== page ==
CAVERJECT® IMPULSE Clinical Pharmacology

(alprostadil)

12 CLINICAL PHARMACOLOGY

12.1 Mechanism of Action

Alprostadil induces erection by relaxation of trabecular smooth muscle and by dilation of cavernosal arteries. This leads to expansion of lacunar spaces and entrapment of blood by compressing the venules against the tunica albuginea, a process referred to as the corporal veno-occlusive mechanism.

12.2 Pharmacodynamics

There are no results from pharmacodynamic studies in humans.

12.3 Pharmacokinetics

Absorption: For the treatment of erectile dysfunction, alprostadil is administered by injection into the corpora cavernosa. The absolute bioavailability of alprostadil has not been determined.

Distribution: Following intracavernosal injection of 20 mcg alprostadil, mean peripheral plasma concentrations of alprostadil at 30 and 60 minutes after injection (89 and 102 picograms/mL, respectively) were not significantly greater than baseline levels of endogenous alprostadil (96 picograms/mL). Plasma levels of alprostadil were measured using a radioimmunoassay method. Alprostadil is bound in plasma primarily to albumin (81% bound) and to a lesser extent α-globulin IV-4 fraction (55% bound). No significant binding to erythrocytes or white blood cells was observed.

Metabolism: Alprostadil is converted to compounds, which are further metabolized prior to excretion. Following intravenous administration, approximately 80% of circulating alprostadil is metabolized in one pass through the lungs, primarily by beta- and omega-oxidation. Following intracavernosal injection of 20 mcg alprostadil, peripheral levels of the major circulating metabolite, 13, 14-dihydro-15-oxo-PGE1, increased to reach a peak 30 minutes after injection and returned to pre-dose levels by 60 minutes after injection.

Excretion: The metabolites of alprostadil are excreted primarily by the kidney, with almost 90% of an administered intravenous dose excreted in urine within 24 hours post-dose. The remainder of the dose is excreted in the feces. There is no evidence of tissue retention of alprostadil or its metabolites following intravenous administration.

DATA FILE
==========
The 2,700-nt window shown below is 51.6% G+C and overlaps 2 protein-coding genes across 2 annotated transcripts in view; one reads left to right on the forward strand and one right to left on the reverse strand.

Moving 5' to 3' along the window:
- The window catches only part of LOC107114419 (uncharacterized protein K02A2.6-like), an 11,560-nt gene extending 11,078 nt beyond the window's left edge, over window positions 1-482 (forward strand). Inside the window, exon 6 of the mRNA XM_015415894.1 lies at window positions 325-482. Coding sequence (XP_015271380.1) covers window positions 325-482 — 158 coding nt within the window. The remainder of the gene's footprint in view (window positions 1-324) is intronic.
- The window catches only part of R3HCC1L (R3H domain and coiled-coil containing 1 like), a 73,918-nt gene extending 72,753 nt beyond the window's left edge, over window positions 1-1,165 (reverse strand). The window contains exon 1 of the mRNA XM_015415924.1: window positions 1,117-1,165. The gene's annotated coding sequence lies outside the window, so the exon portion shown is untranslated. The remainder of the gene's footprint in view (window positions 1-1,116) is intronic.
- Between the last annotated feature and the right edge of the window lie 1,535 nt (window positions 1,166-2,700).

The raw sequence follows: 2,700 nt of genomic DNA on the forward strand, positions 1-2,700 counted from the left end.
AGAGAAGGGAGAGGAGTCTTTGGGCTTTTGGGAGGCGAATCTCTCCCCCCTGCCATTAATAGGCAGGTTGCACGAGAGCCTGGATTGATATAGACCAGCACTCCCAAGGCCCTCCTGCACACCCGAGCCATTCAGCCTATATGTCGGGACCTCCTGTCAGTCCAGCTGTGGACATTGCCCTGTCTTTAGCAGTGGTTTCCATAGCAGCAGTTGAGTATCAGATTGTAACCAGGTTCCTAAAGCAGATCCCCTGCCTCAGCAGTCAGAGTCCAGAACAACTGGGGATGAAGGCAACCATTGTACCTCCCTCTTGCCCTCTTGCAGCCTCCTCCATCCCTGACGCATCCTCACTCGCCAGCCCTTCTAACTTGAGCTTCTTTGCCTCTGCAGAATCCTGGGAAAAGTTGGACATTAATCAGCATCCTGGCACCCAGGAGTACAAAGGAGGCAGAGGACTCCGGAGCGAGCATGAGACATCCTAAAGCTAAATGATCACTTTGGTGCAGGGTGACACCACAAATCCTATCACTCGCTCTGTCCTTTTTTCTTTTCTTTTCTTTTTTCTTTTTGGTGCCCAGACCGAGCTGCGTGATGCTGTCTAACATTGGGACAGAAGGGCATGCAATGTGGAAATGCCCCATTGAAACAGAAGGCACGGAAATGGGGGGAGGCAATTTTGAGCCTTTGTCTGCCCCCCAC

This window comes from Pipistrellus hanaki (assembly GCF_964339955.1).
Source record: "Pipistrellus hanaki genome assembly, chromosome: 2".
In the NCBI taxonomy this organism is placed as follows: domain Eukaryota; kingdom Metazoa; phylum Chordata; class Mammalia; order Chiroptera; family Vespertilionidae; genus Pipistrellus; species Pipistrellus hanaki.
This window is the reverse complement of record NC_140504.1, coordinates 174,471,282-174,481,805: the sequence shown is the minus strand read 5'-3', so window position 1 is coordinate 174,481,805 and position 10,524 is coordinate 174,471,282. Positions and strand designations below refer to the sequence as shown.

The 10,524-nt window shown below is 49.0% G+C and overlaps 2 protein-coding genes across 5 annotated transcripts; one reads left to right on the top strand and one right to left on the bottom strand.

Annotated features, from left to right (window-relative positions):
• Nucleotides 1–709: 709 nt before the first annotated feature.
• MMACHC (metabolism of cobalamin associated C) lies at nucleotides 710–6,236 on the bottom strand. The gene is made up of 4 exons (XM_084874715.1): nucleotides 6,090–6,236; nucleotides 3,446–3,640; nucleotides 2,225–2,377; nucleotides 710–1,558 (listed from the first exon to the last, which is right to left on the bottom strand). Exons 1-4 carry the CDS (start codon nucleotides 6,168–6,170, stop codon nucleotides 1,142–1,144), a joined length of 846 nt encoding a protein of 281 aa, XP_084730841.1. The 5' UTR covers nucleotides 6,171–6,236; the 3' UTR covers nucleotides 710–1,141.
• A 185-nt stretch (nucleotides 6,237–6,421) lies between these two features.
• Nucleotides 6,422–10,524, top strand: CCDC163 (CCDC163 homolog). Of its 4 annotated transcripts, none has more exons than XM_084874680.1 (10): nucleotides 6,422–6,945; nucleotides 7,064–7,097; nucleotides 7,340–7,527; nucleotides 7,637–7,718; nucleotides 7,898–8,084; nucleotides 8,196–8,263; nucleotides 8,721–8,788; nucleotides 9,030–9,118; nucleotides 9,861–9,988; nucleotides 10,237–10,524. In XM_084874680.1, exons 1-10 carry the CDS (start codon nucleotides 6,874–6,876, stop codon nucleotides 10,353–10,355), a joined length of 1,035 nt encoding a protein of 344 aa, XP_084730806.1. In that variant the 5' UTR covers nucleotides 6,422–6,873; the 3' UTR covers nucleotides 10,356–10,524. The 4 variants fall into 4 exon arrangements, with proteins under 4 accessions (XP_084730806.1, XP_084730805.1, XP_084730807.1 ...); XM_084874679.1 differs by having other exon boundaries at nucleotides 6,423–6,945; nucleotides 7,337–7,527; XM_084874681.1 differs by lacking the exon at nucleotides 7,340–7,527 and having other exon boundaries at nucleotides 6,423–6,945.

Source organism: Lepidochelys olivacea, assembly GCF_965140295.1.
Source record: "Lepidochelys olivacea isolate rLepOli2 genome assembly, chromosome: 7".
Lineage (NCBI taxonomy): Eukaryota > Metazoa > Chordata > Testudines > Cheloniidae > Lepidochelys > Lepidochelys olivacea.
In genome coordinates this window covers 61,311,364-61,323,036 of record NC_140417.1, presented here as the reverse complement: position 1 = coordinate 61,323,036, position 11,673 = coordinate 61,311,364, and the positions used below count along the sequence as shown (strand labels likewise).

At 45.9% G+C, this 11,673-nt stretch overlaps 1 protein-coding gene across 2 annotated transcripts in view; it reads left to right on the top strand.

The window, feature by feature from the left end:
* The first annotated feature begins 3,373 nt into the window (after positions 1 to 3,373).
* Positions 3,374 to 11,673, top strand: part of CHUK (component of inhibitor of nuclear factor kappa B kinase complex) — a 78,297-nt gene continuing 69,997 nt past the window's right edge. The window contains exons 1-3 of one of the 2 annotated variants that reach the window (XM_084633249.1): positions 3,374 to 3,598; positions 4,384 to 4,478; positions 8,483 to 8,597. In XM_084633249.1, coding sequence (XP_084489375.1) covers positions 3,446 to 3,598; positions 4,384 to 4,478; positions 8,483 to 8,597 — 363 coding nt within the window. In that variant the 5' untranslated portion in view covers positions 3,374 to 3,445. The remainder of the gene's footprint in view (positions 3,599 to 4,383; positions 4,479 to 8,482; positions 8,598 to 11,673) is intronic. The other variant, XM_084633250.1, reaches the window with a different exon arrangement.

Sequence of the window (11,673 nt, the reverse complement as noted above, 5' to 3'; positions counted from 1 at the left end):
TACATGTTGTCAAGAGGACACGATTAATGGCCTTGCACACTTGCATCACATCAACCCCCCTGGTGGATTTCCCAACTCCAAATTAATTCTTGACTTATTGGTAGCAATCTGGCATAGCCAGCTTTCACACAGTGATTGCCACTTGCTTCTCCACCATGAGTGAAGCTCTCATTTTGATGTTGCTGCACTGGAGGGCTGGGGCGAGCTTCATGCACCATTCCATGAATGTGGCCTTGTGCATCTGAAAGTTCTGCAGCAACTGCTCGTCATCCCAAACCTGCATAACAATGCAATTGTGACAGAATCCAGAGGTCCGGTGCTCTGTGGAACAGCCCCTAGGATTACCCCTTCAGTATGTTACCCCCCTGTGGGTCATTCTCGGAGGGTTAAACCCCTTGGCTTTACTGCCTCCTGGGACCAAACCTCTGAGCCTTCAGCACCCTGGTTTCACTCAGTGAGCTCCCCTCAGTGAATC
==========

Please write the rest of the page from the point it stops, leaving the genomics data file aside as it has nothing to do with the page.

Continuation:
Pharmacokinetics in Specific Populations

Geriatric: The potential effect of age on the pharmacokinetics of alprostadil has not been formally evaluated.

Race: The potential effect of race on the pharmacokinetics of alprostadil has not been formally evaluated.

Renal and Hepatic Insufficiency: The pharmacokinetics of alprostadil have not been formally studied in patients with renal or hepatic insufficiency.

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Clinical Pharmacology

12 CLINICAL PHARMACOLOGY

12.1 Mechanism of Action

Alprostadil induces erection by relaxation of trabecular smooth muscle and by dilation of cavernosal arteries. This leads to expansion of lacunar spaces and entrapment of blood by compressing the venules against the tunica albuginea, a process referred to as the corporal veno-occlusive mechanism.

12.2 Pharmacodynamics

There are no results from pharmacodynamic studies in humans.

12.3 Pharmacokinetics

Absorption: For the treatment of erectile dysfunction, alprostadil is administered by injection into the corpora cavernosa. The absolute bioavailability of alprostadil has not been determined.

Distribution: Following intracavernosal injection of 20 mcg alprostadil, mean peripheral plasma concentrations of alprostadil at 30 and 60 minutes after injection (89 and 102 picograms/mL, respectively) were not significantly greater than baseline levels of endogenous alprostadil (96 picograms/mL). Plasma levels of alprostadil were measured using a radioimmunoassay method. Alprostadil is bound in plasma primarily to albumin (81% bound) and to a lesser extent α-globulin IV-4 fraction (55% bound). No significant binding to erythrocytes or white blood cells was observed.

Metabolism: Alprostadil is converted to compounds, which are further metabolized prior to excretion. Following intravenous administration, approximately 80% of circulating alprostadil is metabolized in one pass through the lungs, primarily by beta- and omega-oxidation. Following intracavernosal injection of 20 mcg alprostadil, peripheral levels of the major circulating metabolite, 13, 14-dihydro-15-oxo-PGE1, increased to reach a peak 30 minutes after injection and returned to pre-dose levels by 60 minutes after injection.

Excretion: The metabolites of alprostadil are excreted primarily by the kidney, with almost 90% of an administered intravenous dose excreted in urine within 24 hours post-dose. The remainder of the dose is excreted in the feces. There is no evidence of tissue retention of alprostadil or its metabolites following intravenous administration.

Pharmacokinetics in Specific Populations

Geriatric: The potential effect of age on the pharmacokinetics of alprostadil has not been formally evaluated.

Race: The potential effect of race on the pharmacokinetics of alprostadil has not been formally evaluated.

Renal and Hepatic Insufficiency: The pharmacokinetics of alprostadil have not been formally studied in patients with renal or hepatic insufficiency.

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